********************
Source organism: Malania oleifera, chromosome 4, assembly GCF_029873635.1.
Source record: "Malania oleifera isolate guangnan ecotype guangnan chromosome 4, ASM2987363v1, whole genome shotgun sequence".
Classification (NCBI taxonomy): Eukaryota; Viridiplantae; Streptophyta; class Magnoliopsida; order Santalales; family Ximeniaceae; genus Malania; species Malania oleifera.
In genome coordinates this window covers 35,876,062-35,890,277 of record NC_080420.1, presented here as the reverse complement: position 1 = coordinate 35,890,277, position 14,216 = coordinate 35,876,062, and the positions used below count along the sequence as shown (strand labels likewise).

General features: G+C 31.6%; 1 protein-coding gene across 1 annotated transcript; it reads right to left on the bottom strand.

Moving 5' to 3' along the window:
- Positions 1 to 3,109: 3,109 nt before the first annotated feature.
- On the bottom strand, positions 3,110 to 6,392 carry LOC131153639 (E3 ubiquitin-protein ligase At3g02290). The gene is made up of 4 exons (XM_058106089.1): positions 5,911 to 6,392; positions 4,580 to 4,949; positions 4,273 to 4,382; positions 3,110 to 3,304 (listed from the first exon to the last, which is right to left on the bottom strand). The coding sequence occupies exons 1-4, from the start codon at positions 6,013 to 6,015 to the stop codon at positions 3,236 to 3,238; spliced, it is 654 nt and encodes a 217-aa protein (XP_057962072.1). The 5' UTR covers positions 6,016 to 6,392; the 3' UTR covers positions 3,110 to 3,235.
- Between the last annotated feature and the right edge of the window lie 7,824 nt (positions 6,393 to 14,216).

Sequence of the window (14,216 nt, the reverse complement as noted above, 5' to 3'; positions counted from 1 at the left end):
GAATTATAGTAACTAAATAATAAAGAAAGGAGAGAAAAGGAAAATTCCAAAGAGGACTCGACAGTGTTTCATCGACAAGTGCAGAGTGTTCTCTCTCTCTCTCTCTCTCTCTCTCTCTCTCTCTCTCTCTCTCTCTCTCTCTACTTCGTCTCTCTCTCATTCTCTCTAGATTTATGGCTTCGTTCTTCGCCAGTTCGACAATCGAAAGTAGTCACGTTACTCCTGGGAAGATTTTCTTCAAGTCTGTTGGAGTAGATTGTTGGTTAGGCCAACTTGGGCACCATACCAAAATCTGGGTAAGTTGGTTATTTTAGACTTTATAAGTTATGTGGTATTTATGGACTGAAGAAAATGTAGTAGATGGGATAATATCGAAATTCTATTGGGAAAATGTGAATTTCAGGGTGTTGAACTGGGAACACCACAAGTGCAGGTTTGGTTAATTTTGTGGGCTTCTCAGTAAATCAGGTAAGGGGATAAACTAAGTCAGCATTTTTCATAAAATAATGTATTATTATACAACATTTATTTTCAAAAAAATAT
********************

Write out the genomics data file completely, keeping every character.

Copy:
Source organism: Malania oleifera, chromosome 4, assembly GCF_029873635.1.
Source record: "Malania oleifera isolate guangnan ecotype guangnan chromosome 4, ASM2987363v1, whole genome shotgun sequence".
Classification (NCBI taxonomy): Eukaryota; Viridiplantae; Streptophyta; class Magnoliopsida; order Santalales; family Ximeniaceae; genus Malania; species Malania oleifera.
In genome coordinates this window covers 35,876,062-35,890,277 of record NC_080420.1, presented here as the reverse complement: position 1 = coordinate 35,890,277, position 14,216 = coordinate 35,876,062, and the positions used below count along the sequence as shown (strand labels likewise).

General features: G+C 31.6%; 1 protein-coding gene across 1 annotated transcript; it reads right to left on the bottom strand.

Moving 5' to 3' along the window:
- Positions 1 to 3,109: 3,109 nt before the first annotated feature.
- On the bottom strand, positions 3,110 to 6,392 carry LOC131153639 (E3 ubiquitin-protein ligase At3g02290). The gene is made up of 4 exons (XM_058106089.1): positions 5,911 to 6,392; positions 4,580 to 4,949; positions 4,273 to 4,382; positions 3,110 to 3,304 (listed from the first exon to the last, which is right to left on the bottom strand). The coding sequence occupies exons 1-4, from the start codon at positions 6,013 to 6,015 to the stop codon at positions 3,236 to 3,238; spliced, it is 654 nt and encodes a 217-aa protein (XP_057962072.1). The 5' UTR covers positions 6,016 to 6,392; the 3' UTR covers positions 3,110 to 3,235.
- Between the last annotated feature and the right edge of the window lie 7,824 nt (positions 6,393 to 14,216).

Sequence of the window (14,216 nt, the reverse complement as noted above, 5' to 3'; positions counted from 1 at the left end):
GAATTATAGTAACTAAATAATAAAGAAAGGAGAGAAAAGGAAAATTCCAAAGAGGACTCGACAGTGTTTCATCGACAAGTGCAGAGTGTTCTCTCTCTCTCTCTCTCTCTCTCTCTCTCTCTCTCTCTCTCTCTCTCTCTCTACTTCGTCTCTCTCTCATTCTCTCTAGATTTATGGCTTCGTTCTTCGCCAGTTCGACAATCGAAAGTAGTCACGTTACTCCTGGGAAGATTTTCTTCAAGTCTGTTGGAGTAGATTGTTGGTTAGGCCAACTTGGGCACCATACCAAAATCTGGGTAAGTTGGTTATTTTAGACTTTATAAGTTATGTGGTATTTATGGACTGAAGAAAATGTAGTAGATGGGATAATATCGAAATTCTATTGGGAAAATGTGAATTTCAGGGTGTTGAACTGGGAACACCACAAGTGCAGGTTTGGTTAATTTTGTGGGCTTCTCAGTAAATCAGGTAAGGGGATAAACTAAGTCAGCATTTTTCATAAAATAATGTATTATTATACAACATTTATTTTCAAAAAAATAT